Urban Ecosystems

, Volume 7, Issue 4, pp 371–384

Silphids in urban forests: Diversity and function

Article

Abstract

Many ecologists have examined the process of how urbanization reduces biological diversity but rarely have its ecological consequences been assessed. We studied forest-dwelling burying beetles (Coleoptera: Silphidae)—a guild of insects that requires carrion to complete their life cycles—along an urban-rural gradient of land use in Maryland. Our objective was to determine how forest fragmentation associated with urbanization affects (1) beetle community diversity and structure and (2) the ecological function provided by these insects, that is, decomposition of vertebrate carcasses. Forest fragmentation strongly reduced burying beetle diversity and abundance, and did so far more pervasively than urbanization of the surrounding landscape. The likelihood that beetles interred experimental baits was a direct, positive function of burying beetle diversity. We conclude that loss of burying beetle diversity resulting from forest fragmentation could have important ecological consequences in urban forests.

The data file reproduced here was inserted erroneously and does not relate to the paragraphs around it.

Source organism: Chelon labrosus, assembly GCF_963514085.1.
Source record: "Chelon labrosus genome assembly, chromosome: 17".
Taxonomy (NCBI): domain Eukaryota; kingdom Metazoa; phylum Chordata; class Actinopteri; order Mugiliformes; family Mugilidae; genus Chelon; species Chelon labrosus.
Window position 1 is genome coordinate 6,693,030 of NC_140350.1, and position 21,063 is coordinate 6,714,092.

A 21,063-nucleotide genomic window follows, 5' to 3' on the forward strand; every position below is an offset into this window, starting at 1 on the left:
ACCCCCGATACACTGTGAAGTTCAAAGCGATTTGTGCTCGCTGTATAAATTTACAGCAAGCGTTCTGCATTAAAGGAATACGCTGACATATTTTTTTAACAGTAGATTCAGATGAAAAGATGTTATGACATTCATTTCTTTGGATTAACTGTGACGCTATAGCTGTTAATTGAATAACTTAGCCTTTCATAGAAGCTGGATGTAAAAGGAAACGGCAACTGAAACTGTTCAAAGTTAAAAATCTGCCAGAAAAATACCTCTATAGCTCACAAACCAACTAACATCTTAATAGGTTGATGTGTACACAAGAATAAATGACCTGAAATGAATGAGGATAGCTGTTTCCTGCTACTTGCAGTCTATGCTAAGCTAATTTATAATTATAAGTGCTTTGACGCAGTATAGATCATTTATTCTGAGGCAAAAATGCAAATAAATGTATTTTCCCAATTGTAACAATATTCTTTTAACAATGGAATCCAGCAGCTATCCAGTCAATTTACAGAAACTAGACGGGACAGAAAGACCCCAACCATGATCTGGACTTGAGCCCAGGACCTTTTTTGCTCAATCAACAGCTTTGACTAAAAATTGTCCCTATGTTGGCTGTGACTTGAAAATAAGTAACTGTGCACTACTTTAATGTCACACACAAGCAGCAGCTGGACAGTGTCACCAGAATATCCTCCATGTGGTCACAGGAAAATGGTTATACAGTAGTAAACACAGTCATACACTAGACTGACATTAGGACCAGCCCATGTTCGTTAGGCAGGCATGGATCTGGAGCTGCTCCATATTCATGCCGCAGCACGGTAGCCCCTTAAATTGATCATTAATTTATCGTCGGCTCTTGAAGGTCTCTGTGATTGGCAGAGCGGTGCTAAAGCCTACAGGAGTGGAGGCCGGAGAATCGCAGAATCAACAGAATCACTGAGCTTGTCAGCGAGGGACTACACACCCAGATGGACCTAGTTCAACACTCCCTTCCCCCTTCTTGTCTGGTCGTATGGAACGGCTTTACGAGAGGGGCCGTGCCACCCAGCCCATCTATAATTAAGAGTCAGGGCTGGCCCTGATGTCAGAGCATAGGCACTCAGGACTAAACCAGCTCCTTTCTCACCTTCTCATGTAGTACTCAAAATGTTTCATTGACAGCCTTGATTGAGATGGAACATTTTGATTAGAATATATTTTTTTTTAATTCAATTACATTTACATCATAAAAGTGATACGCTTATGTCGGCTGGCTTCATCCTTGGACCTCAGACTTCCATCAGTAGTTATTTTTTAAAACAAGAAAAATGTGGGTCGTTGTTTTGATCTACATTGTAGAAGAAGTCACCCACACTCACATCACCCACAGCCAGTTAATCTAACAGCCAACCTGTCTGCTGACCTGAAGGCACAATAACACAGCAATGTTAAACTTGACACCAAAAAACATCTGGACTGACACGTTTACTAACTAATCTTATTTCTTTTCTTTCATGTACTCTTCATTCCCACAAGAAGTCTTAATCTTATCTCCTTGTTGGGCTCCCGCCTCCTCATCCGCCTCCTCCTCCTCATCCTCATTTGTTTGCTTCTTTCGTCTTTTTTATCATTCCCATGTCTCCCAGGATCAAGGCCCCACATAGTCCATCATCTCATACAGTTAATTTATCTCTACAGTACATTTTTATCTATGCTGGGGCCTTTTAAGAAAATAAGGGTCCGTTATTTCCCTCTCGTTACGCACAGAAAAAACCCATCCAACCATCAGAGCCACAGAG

Keywords

diversity ecological function forest fragmentation Silphidae urban forests 

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Copyright information

© Springer Science + Business Media, Inc. 2004

Authors and Affiliations

  1. 1.State University of New York College of Environmental Science and ForestrySyracuseUSA

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